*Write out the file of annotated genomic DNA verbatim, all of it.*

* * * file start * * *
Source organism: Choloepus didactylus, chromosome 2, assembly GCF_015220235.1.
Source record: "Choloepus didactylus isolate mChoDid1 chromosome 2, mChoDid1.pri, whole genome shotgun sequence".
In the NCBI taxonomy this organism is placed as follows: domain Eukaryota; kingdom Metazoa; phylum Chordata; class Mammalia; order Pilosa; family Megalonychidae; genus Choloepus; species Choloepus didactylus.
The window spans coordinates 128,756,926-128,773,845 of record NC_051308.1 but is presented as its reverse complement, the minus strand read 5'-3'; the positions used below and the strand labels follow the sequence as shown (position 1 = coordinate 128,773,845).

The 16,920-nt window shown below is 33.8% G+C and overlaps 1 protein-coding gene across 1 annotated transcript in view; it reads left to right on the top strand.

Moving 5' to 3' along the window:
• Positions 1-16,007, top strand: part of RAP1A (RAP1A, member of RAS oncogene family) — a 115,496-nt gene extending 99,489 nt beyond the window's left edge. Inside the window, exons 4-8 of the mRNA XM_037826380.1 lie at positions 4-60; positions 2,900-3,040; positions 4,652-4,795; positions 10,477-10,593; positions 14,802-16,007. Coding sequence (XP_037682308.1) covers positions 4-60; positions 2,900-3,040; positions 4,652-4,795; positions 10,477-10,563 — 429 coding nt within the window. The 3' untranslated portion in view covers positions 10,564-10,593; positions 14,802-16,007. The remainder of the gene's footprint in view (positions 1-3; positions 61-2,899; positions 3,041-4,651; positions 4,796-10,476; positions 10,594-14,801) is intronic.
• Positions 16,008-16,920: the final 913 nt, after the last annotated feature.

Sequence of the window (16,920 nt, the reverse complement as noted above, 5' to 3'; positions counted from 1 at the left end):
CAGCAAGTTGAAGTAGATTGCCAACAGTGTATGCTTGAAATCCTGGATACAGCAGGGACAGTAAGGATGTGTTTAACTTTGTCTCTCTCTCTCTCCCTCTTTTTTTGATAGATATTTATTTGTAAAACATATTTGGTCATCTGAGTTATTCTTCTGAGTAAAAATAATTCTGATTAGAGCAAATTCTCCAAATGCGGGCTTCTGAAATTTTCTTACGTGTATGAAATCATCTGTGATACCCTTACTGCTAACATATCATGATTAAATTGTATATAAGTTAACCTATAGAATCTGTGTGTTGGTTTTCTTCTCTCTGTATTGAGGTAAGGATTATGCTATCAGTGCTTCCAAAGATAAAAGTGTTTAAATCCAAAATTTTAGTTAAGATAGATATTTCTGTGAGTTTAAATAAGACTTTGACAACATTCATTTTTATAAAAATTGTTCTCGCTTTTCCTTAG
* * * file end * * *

Source organism: Choloepus didactylus, chromosome 2, assembly GCF_015220235.1.
Source record: "Choloepus didactylus isolate mChoDid1 chromosome 2, mChoDid1.pri, whole genome shotgun sequence".
In the NCBI taxonomy this organism is placed as follows: domain Eukaryota; kingdom Metazoa; phylum Chordata; class Mammalia; order Pilosa; family Megalonychidae; genus Choloepus; species Choloepus didactylus.
The window spans coordinates 128,756,926-128,773,845 of record NC_051308.1 but is presented as its reverse complement, the minus strand read 5'-3'; the positions used below and the strand labels follow the sequence as shown (position 1 = coordinate 128,773,845).

The 16,920-nt window shown below is 33.8% G+C and overlaps 1 protein-coding gene across 1 annotated transcript in view; it reads left to right on the top strand.

Moving 5' to 3' along the window:
• Positions 1-16,007, top strand: part of RAP1A (RAP1A, member of RAS oncogene family) — a 115,496-nt gene extending 99,489 nt beyond the window's left edge. Inside the window, exons 4-8 of the mRNA XM_037826380.1 lie at positions 4-60; positions 2,900-3,040; positions 4,652-4,795; positions 10,477-10,593; positions 14,802-16,007. Coding sequence (XP_037682308.1) covers positions 4-60; positions 2,900-3,040; positions 4,652-4,795; positions 10,477-10,563 — 429 coding nt within the window. The 3' untranslated portion in view covers positions 10,564-10,593; positions 14,802-16,007. The remainder of the gene's footprint in view (positions 1-3; positions 61-2,899; positions 3,041-4,651; positions 4,796-10,476; positions 10,594-14,801) is intronic.
• Positions 16,008-16,920: the final 913 nt, after the last annotated feature.

Sequence of the window (16,920 nt, the reverse complement as noted above, 5' to 3'; positions counted from 1 at the left end):
CAGCAAGTTGAAGTAGATTGCCAACAGTGTATGCTTGAAATCCTGGATACAGCAGGGACAGTAAGGATGTGTTTAACTTTGTCTCTCTCTCTCTCCCTCTTTTTTTGATAGATATTTATTTGTAAAACATATTTGGTCATCTGAGTTATTCTTCTGAGTAAAAATAATTCTGATTAGAGCAAATTCTCCAAATGCGGGCTTCTGAAATTTTCTTACGTGTATGAAATCATCTGTGATACCCTTACTGCTAACATATCATGATTAAATTGTATATAAGTTAACCTATAGAATCTGTGTGTTGGTTTTCTTCTCTCTGTATTGAGGTAAGGATTATGCTATCAGTGCTTCCAAAGATAAAAGTGTTTAAATCCAAAATTTTAGTTAAGATAGATATTTCTGTGAGTTTAAATAAGACTTTGACAACATTCATTTTTATAAAAATTGTTCTCGCTTTTCCTTAG